This study covers the RDMS operation period for three influenza seasons between 2009 and 2012, during which time only the 2011/12 season was dominated by influenza A(H3). Therefore, longer period data from this system will be needed to further evaluate this system’s ability to monitor the usual influenza A(H3) circulating situations, compared with other surveillance systems.

Virological surveillance of influenza and other respiratory viruses is crucial in order to determine which viruses are actually circulating in a population, and their timing, trend and impact. Using routinely available hospital laboratory data at minimum extra cost is an important addition to the current respiratory virus surveillance system. This approach has been tried in the US, which showed a good correlation with other influenza surveillance data during the 2009/10 pandemic period [34]. Hospital laboratory test results have been fed into some weekly influenza surveillance reports in some other European countries such as France and Denmark [35]. The RDMS has representative coverage of England, captures high volumes of samples and provides timely reports and feedback to data providers and stakeholders. It provides an important supplement to the routine influenza surveillance systems for both pandemic and seasonal influenza. With the accumulation of further years of data, thresholds and exceedance reports for each virus will become established. Furthermore, the RDMS can be easily adapted to add emerging pathogens, such as the novel coronavirus (MERS-CoV) or a new influenza pandemic virus.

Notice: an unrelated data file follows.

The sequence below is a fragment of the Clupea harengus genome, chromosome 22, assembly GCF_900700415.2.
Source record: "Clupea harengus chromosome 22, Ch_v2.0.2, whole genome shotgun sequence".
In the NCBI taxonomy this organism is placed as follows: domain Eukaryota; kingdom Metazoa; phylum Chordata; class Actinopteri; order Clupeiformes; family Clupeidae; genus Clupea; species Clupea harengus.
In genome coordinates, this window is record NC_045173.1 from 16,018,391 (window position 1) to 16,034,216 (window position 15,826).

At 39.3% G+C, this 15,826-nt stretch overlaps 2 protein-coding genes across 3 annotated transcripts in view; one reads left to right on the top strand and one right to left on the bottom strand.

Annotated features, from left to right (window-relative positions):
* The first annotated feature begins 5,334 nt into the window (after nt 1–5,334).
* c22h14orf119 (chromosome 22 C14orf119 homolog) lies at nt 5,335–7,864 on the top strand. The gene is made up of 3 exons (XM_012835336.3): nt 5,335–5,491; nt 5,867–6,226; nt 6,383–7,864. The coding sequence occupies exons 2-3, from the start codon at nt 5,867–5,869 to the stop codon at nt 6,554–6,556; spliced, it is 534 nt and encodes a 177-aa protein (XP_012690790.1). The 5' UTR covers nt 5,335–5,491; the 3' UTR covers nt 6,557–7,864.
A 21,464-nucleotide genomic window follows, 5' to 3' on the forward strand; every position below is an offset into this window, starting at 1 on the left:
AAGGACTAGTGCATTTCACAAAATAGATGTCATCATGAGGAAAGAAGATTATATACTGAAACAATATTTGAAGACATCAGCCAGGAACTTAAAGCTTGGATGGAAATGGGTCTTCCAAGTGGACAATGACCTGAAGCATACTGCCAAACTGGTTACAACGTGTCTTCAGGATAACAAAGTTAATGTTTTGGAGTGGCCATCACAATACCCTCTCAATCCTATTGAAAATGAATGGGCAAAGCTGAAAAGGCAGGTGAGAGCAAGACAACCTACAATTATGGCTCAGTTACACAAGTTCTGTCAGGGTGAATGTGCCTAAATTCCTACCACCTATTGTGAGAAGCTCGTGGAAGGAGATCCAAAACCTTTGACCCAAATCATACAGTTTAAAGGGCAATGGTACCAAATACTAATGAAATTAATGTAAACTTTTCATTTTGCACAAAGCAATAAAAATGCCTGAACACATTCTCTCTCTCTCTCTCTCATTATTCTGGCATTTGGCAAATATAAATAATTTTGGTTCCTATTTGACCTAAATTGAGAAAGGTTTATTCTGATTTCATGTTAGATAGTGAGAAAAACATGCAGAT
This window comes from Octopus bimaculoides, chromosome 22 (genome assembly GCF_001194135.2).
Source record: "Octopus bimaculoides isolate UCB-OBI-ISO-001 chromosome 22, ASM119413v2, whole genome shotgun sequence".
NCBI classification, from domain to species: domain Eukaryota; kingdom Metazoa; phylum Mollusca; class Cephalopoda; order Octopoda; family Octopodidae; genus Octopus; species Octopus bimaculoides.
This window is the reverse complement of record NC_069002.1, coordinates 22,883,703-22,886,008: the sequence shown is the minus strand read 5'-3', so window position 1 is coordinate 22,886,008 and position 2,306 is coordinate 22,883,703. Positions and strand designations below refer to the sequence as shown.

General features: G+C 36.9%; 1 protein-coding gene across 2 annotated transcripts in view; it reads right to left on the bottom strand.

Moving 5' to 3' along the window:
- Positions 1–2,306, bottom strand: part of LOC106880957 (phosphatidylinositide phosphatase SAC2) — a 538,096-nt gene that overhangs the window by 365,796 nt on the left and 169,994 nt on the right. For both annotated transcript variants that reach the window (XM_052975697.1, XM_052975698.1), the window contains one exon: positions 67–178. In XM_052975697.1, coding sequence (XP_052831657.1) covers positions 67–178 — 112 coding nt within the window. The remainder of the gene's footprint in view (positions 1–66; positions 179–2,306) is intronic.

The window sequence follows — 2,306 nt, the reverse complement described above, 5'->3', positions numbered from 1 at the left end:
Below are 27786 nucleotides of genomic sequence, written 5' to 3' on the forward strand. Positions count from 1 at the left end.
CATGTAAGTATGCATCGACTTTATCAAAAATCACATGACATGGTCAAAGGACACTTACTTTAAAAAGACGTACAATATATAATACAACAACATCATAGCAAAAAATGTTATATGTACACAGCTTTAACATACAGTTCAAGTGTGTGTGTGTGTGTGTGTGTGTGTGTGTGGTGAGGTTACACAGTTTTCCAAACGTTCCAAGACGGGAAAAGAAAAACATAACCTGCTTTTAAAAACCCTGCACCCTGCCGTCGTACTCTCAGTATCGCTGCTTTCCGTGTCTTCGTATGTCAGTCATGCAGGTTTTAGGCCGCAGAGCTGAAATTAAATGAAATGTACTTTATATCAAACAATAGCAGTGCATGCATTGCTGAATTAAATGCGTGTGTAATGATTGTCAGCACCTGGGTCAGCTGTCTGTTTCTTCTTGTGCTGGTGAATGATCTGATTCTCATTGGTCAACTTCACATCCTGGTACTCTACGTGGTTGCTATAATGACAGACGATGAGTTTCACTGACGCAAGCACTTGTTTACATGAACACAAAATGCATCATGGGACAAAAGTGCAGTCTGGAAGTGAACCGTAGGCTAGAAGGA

We would like to thank Neill Keppie and Nick Richardson for setting up and providing technical support for this system and all contributing PHE and NHS laboratories

*Erratum: Figures 1 and 2 were erroneously swapped. This was corrected on 19 May 2014.